There is no pleasant way to cross the border by land into Cambodia. I’ve heard and read so many bad stories of scams, so I figured purchasing slightly more expensive bus tickets from a Western-run business would guarantee a smooth journey. Nope. Here is the letter I wrote below to that company:


A couple of friends and I purchased VIP minivan bus tickets from Adam’s Bar in Don Det to Siem Reap. We were told that the price was a bit higher ($40) because there would be WIFI and only 10 passengers per van, making it a more pleasurable journey. Unfortunately, here is what happened during our journey on Tuesday, June 3rd:

– There were 15 people uncomfortably crammed into a small, beat-up van. Our luggage was stored beneath our feet, so there was no leg room. Everyone was lined shoulder to shoulder and had to shift every now and then due to cramps and numbness.
– Once on the Cambodian side, a surly English-speaking man told us that we had to pay $2 USD each to take a ferry to cross a river. When we told him we paid $40 for transportation all the way to Siem Reap, he told us, “That’s fine. You don’t have to cross the river.”
– After being forced to pay him $2, we got on a ferry and asked locals how much they paid. A nice woman told us about 4,000 riel, which is $1 USD.
– We planned to confront the man after we got off the ferry, but he was nowhere to be found, even though he said he was going to accompany us to the other side. He had disappeared.
– All 15 of us didn’t really know where to go after crossing the ferry, but two men in a really shitty beat-up van waved us down from a distance. They told us we were going to Siem Reap.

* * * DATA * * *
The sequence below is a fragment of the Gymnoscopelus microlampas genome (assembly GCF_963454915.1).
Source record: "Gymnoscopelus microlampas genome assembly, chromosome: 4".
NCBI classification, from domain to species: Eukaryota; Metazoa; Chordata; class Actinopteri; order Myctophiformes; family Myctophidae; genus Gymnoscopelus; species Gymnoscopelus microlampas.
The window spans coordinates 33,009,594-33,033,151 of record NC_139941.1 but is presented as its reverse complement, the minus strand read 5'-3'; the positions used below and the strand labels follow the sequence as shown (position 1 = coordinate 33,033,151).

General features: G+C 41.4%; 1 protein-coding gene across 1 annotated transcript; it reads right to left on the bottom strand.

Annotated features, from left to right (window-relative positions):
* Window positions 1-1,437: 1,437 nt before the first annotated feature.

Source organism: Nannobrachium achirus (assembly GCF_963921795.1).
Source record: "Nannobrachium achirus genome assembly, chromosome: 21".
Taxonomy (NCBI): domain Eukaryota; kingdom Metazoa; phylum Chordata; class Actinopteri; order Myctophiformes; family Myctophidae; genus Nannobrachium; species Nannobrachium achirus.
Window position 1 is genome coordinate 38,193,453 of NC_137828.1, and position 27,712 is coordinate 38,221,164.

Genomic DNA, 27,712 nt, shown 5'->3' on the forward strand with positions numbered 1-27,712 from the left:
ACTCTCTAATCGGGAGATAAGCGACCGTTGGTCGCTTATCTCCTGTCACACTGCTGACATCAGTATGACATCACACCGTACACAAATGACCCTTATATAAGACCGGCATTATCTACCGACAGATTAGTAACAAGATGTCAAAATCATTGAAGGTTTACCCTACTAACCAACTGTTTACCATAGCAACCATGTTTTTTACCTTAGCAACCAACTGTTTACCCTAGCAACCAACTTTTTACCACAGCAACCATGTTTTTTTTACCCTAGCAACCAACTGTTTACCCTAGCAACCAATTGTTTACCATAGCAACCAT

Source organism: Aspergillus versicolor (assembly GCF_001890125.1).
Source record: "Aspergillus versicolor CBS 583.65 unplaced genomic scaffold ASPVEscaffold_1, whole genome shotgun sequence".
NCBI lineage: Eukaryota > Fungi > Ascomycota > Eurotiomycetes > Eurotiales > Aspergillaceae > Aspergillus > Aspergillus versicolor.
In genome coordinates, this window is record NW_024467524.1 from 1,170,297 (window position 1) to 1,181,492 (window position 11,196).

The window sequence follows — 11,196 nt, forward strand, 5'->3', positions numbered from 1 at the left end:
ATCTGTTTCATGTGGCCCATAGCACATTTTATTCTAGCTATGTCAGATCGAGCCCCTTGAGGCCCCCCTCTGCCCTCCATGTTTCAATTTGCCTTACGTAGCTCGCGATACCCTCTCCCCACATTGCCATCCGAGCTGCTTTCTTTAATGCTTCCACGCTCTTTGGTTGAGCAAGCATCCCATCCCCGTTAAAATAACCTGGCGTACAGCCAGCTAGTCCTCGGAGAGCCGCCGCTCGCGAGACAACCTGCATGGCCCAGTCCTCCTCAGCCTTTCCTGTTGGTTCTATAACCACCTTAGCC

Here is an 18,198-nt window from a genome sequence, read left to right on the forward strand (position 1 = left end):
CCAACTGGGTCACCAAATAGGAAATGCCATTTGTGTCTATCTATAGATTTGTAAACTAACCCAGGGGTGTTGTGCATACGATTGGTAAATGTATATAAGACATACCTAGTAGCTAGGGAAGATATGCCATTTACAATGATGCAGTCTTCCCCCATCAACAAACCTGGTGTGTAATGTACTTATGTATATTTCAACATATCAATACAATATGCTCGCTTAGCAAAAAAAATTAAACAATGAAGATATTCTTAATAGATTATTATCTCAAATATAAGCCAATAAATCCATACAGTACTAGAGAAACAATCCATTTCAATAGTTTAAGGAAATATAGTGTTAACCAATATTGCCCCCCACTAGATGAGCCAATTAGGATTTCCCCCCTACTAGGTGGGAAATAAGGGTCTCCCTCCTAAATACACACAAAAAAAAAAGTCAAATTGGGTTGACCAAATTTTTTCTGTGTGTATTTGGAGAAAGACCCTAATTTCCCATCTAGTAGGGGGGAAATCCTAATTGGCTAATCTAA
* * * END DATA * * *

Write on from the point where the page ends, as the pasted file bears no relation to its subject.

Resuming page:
– We loaded all our gear into the van. Without any explanation, they made us wait around for 30 minutes. Finally we asked the men when we were leaving. One of the men handed me his cell phone. I took the phone and ended up speaking with the man who took our money at the ferry. He told me we had to wait another 30 minutes because the van did not have any gas. I asked him if he was coming back and he told me yes.
– We finally got gas. The man of course did not show up. We were at the ferry for about 1.5 hours before finally heading to Siem Reap.
– There was no WIFI in the van.
– During the uncomfortable 5 hour ride or so from the ferry to Siem Reap, we all got hungry. We passed numerous food stands, and the driver finally took a break about 45 minutes out of Siem Reap, but in the middle of the woods away from any villages or vendors.
– We were all dropped off several kilometers outside of Siem Reap in a small alley, where a number of scam-hungry tuk tuks were waiting for us. Since it was night, it was pitch dark, and having to deal with the tuk tuk drivers after the unpleasant journey ended up being a game no one wanted to play.

The experience would have been fine if we were not expecting a pleasurable experience at a higher cost. There was definitely not wifi, we were crammed in a van, we were scammed by being forced to pay a ferry fee, we were lied to constantly by the man who “escorted” us to the ferry, and we were not taken directly into Siem Reap. I just wanted to let you know that if you negotiated a deal with a Cambodian tour company for “VIP service” for your customers, you are not being told the truth. I’m writing you to let you know so you can be aware of what you are selling to your customers.

Thank you,


Note: So far, Cambodia has only been the country where we had to hope we were being taken to our destination. Upon our arrival in the dark alley, the tuk tuk drivers all offered free rides. I’m glad we chose not to trust them and declined because I later found out that they only took travelers to the same dodgy guesthouse where they can earn a commission.

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4 Responses to Scambodia

  1. Diep Nguyen says:

    What a bad experience in Cambodia. Cambodian people are more tricky and deceptive I think….Don’t stay there too long Jean!   Ngoc Diep Nguyen NTH-NT    

  2. Pingback: Bangkok’ing Again | Romping & Nguyening

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